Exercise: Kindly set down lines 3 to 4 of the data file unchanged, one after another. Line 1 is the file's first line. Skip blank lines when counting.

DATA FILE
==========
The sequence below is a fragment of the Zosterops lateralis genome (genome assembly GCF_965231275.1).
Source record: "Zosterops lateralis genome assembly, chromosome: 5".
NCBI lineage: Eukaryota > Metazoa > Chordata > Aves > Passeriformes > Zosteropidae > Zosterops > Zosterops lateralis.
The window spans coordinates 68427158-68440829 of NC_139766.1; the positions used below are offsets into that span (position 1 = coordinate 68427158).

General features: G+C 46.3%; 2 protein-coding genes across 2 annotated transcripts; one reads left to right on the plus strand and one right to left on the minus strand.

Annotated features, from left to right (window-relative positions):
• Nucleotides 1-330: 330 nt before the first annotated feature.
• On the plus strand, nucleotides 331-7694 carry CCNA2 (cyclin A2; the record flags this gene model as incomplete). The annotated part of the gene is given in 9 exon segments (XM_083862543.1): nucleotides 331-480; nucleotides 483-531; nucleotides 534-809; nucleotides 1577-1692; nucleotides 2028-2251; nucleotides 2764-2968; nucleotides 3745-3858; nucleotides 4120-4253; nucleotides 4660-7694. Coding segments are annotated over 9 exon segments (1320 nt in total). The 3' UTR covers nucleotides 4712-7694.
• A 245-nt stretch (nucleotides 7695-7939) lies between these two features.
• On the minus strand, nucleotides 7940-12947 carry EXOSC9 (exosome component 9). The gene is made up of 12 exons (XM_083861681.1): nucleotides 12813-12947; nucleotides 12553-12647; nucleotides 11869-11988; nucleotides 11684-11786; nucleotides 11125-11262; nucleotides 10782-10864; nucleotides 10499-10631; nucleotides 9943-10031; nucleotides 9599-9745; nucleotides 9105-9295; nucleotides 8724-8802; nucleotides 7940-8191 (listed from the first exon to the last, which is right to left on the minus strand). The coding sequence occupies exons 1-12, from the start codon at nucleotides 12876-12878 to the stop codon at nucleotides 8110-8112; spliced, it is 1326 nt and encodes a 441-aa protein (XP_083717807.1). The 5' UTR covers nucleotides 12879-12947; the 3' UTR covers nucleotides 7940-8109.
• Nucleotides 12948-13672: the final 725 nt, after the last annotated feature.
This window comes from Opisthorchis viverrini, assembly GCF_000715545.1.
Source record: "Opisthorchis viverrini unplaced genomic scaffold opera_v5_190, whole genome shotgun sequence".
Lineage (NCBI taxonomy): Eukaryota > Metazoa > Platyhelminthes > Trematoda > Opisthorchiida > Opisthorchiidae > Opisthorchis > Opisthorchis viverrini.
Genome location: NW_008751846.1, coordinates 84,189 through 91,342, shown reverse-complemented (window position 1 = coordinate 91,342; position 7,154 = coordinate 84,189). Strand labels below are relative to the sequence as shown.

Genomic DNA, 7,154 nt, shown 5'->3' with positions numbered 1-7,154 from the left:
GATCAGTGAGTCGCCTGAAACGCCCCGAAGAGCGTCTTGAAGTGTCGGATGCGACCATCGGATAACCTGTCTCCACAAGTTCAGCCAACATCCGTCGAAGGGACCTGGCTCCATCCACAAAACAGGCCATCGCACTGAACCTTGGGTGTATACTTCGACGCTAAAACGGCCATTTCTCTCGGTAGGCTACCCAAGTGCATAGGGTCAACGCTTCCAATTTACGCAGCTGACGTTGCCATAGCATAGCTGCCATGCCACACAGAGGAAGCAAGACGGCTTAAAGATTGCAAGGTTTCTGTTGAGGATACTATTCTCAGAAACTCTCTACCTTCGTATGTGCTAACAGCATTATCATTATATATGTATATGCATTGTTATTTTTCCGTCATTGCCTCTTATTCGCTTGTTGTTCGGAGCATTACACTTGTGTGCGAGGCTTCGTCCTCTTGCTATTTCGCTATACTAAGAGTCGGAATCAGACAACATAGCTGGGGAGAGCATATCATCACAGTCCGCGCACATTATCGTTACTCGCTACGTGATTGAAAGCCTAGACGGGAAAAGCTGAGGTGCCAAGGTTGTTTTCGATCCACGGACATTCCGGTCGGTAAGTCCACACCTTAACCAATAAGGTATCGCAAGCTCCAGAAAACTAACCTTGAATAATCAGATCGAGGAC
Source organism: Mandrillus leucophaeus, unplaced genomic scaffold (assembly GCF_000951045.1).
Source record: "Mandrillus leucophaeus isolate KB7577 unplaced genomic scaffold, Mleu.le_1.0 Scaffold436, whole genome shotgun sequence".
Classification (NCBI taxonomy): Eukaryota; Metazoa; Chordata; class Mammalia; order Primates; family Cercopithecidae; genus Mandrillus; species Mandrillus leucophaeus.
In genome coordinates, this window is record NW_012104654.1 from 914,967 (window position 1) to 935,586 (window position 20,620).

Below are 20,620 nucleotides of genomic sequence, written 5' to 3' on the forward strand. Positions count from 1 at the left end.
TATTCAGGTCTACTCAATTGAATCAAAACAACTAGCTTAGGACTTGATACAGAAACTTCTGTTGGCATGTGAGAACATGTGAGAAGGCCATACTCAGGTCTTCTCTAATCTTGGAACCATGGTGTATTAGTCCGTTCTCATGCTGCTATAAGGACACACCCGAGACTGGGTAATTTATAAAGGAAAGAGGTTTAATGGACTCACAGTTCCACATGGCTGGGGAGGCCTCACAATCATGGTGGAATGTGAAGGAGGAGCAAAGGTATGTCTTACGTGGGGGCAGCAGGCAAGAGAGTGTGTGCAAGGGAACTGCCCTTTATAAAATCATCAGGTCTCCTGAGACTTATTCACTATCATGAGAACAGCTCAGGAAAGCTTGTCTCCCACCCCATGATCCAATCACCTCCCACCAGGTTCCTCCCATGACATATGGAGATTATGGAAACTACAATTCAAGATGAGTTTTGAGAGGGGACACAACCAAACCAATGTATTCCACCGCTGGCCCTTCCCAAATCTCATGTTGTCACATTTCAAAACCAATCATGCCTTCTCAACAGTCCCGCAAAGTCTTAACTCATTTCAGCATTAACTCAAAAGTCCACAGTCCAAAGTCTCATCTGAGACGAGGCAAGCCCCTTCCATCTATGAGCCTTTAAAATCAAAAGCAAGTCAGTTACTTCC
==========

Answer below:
NCBI lineage: Eukaryota > Metazoa > Chordata > Aves > Passeriformes > Zosteropidae > Zosterops > Zosterops lateralis.
The window spans coordinates 68427158-68440829 of NC_139766.1; the positions used below are offsets into that span (position 1 = coordinate 68427158).